In the race to achieve the Millennium Development Goals, it is critical to examine all tools at our disposal to alleviate poverty. The greatest untapped resource is the enormous potential, in the form of investment and innovation, of the private sector. And the success of any private enterprise with the poor depends on a dialogue and often collaboration with governments.
United Nations Development Programme’s new report Creating Value for All: Strategies for Doing Business with the Poor offers suggestions for governments and the private sector to better develop markets that engage the poor on the demand side as clients and customers, and on the supply side as producers, employees and business owners. Its heart lies in 50 commissioned case studies by researchers largely from developing countries, including three cases from India. These studies examine businesses that have often worked with governments to successfully include the poor.
Countries such as India can take concrete steps to facilitate more inclusive business models — from raising awareness about the opportunities of doing business with the poor to removing constraints in the market environment. Moreover, governments can strengthen their own capacity to collaborate with the private sector, and combine traditional aid and subsidies with private sector approaches so that the poorest of the poor can ultimately become integrated into the formal financial and other sectors.
For the destitute, market-based approaches alone will not help alleviate their poverty. South Asia has many good examples, such as BRAC’s in Bangladesh, which is more than just microfinance. BRAC provides the poorest with food support and skills training for a fixed period. With an average subsidy of $135 per woman, three-quarters of programme participants became regular clients of BRAC’s microfinance programme, graduating into a situation where they can benefit from formal financial markets.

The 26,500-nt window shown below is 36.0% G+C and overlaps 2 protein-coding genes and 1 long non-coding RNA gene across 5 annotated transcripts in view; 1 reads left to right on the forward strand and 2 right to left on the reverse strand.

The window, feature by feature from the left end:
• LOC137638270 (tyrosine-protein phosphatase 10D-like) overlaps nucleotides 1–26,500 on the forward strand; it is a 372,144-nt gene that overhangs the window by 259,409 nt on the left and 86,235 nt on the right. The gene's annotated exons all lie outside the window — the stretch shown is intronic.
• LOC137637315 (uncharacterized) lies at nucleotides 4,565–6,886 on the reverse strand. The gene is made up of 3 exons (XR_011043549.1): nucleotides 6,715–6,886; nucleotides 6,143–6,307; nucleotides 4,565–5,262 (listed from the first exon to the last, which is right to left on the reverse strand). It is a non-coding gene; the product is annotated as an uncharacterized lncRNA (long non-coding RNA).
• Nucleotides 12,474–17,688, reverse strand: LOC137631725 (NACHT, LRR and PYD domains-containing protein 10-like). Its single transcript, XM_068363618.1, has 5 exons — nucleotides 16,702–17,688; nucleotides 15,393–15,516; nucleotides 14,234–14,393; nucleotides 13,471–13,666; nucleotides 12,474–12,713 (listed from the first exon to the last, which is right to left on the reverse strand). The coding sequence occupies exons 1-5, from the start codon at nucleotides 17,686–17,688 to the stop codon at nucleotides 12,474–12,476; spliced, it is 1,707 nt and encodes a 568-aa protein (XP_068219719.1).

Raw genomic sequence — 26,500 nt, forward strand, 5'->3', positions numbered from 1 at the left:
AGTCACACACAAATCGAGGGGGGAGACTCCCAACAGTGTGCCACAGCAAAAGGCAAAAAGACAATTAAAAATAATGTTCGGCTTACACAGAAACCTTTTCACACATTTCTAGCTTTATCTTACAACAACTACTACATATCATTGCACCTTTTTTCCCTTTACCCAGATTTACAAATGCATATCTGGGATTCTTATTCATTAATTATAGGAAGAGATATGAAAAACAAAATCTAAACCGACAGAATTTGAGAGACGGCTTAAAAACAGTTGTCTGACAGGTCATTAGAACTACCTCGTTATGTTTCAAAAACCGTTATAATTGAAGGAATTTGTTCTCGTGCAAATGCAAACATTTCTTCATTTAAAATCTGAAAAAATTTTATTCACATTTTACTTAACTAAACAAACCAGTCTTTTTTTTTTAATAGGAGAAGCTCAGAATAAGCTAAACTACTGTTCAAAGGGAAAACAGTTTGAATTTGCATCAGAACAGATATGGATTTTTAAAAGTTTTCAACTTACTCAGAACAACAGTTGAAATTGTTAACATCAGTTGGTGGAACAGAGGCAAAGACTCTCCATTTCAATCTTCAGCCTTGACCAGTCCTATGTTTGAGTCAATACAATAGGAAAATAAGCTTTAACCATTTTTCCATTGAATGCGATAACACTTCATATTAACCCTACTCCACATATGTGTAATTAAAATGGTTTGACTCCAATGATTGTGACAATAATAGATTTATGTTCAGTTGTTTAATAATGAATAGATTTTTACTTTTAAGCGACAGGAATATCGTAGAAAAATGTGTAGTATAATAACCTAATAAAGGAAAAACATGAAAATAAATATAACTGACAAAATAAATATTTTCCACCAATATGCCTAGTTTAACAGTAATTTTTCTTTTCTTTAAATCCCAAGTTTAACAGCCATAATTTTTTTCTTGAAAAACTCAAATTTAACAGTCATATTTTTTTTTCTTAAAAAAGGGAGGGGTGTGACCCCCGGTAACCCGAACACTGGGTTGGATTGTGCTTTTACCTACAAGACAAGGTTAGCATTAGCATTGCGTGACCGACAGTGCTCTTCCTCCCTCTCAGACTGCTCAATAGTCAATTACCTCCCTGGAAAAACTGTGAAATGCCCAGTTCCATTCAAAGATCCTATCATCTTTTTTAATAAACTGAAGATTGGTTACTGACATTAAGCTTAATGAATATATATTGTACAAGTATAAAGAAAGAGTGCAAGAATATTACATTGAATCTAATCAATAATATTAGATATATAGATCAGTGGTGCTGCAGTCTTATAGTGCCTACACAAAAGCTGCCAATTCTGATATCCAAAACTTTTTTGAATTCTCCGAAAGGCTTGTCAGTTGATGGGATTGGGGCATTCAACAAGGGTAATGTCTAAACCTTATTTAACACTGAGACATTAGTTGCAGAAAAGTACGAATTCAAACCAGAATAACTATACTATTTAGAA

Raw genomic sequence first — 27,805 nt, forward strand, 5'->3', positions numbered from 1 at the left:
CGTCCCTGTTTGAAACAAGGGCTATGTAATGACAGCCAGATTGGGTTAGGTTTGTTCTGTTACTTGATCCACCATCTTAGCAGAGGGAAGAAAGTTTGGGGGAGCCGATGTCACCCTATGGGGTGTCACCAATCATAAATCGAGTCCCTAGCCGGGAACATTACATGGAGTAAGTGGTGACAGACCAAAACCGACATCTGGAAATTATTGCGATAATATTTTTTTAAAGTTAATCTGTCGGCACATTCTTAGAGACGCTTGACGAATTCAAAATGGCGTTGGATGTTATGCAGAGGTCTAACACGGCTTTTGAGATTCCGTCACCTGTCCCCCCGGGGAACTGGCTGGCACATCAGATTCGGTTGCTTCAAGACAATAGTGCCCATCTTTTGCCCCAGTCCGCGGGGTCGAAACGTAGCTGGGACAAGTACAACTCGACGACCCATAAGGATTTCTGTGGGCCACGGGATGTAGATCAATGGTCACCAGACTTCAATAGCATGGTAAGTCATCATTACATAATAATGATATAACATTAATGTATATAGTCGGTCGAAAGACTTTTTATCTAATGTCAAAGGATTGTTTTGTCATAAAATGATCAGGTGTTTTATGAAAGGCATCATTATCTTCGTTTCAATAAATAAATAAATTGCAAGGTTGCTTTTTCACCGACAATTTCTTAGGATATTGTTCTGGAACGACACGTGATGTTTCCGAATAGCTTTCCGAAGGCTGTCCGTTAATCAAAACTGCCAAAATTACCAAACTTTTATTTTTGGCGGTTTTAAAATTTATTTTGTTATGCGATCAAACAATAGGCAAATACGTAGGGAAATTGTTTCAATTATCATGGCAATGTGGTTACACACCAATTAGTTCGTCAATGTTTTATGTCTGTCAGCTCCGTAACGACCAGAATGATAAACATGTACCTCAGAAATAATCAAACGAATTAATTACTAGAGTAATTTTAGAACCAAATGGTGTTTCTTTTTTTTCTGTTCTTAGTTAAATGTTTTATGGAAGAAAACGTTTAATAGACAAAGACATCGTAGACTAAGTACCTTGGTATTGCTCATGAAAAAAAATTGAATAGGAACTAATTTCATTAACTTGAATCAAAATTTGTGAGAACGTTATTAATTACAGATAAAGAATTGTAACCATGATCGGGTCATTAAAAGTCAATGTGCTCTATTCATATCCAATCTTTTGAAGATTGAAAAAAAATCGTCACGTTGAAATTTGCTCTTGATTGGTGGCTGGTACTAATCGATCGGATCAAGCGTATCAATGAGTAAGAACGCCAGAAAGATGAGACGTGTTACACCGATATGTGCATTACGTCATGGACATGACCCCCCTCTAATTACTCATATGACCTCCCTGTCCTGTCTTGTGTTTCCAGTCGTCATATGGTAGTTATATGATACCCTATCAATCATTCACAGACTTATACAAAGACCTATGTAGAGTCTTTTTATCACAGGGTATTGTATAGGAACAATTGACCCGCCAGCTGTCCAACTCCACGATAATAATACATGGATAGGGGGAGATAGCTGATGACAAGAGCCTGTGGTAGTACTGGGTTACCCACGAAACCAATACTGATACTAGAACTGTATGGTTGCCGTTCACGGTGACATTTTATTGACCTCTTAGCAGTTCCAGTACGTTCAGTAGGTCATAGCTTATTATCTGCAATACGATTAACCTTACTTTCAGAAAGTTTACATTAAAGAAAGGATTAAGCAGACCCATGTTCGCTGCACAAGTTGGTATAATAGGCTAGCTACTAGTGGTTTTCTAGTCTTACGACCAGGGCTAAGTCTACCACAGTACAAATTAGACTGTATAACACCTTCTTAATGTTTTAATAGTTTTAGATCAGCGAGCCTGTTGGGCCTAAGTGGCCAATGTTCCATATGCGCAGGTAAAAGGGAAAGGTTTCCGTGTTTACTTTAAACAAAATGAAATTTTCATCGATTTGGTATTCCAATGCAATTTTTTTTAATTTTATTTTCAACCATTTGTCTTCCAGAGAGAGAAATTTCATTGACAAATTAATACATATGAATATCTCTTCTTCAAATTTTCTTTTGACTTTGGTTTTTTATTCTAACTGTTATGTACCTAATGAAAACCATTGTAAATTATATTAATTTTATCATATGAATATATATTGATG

In India, Devi Shetty’s Narayana Hrudayalaya (NH) —a cardiac hospital on the outskirts of Bangalore in 2001 with an innovative financial model — delivers state-of-the-art cardiac care and innovative health insurance to the poor. With support from state governments and the Indian Satellite Research Organisation, NH now has two hubs in Bangalore and Kolkata allowing cardiologists to use satellite technology and Internet to read patient reports, interact with patients and offer free consultations to the poor in remote areas. Key to NH’s success is a business model that attracts full-price paying patients who, along with the NH foundation, subsidize surgeries for the poor. No one is denied health care, even if they are unable to pay. Yet profits are 20% — higher than the leading comparable traditional hospital.
While such opportunities are abundant, so are the challenges. Entering into the markets of the poor is uncharted territory for many companies. It is one where tough obstacles remain, including limited market information, underdeveloped regulatory environments, inadequate physical infrastructure, missing knowledge and skills, and restricted access to financial products and services.
Meeting these challenges often involves engaging in a policy dialogue, adapting products and services to the needs of the poor and investing in infrastructure or training. It takes creativity, and often the pooling of skills and experience of private firms, donors, policymakers, and non-governmental organizations.
United Nations secretary-general Ban Ki-moon recently urged an international effort to make 2008 a turning point in the fight against poverty. Inclusive business models create more independence and interdependence, by recognizing the poor not only as consumers, but also as drivers of growth.
Bruce Jenks is assistant secretary general and director, Partnerships Bureau, at UNDP. V. Kasturi Rangan is the Malcolm P. McNair professor of marketing, Harvard Business School, and co-chairman of the school’s Social Enterprise Initiative. Comment at email@example.com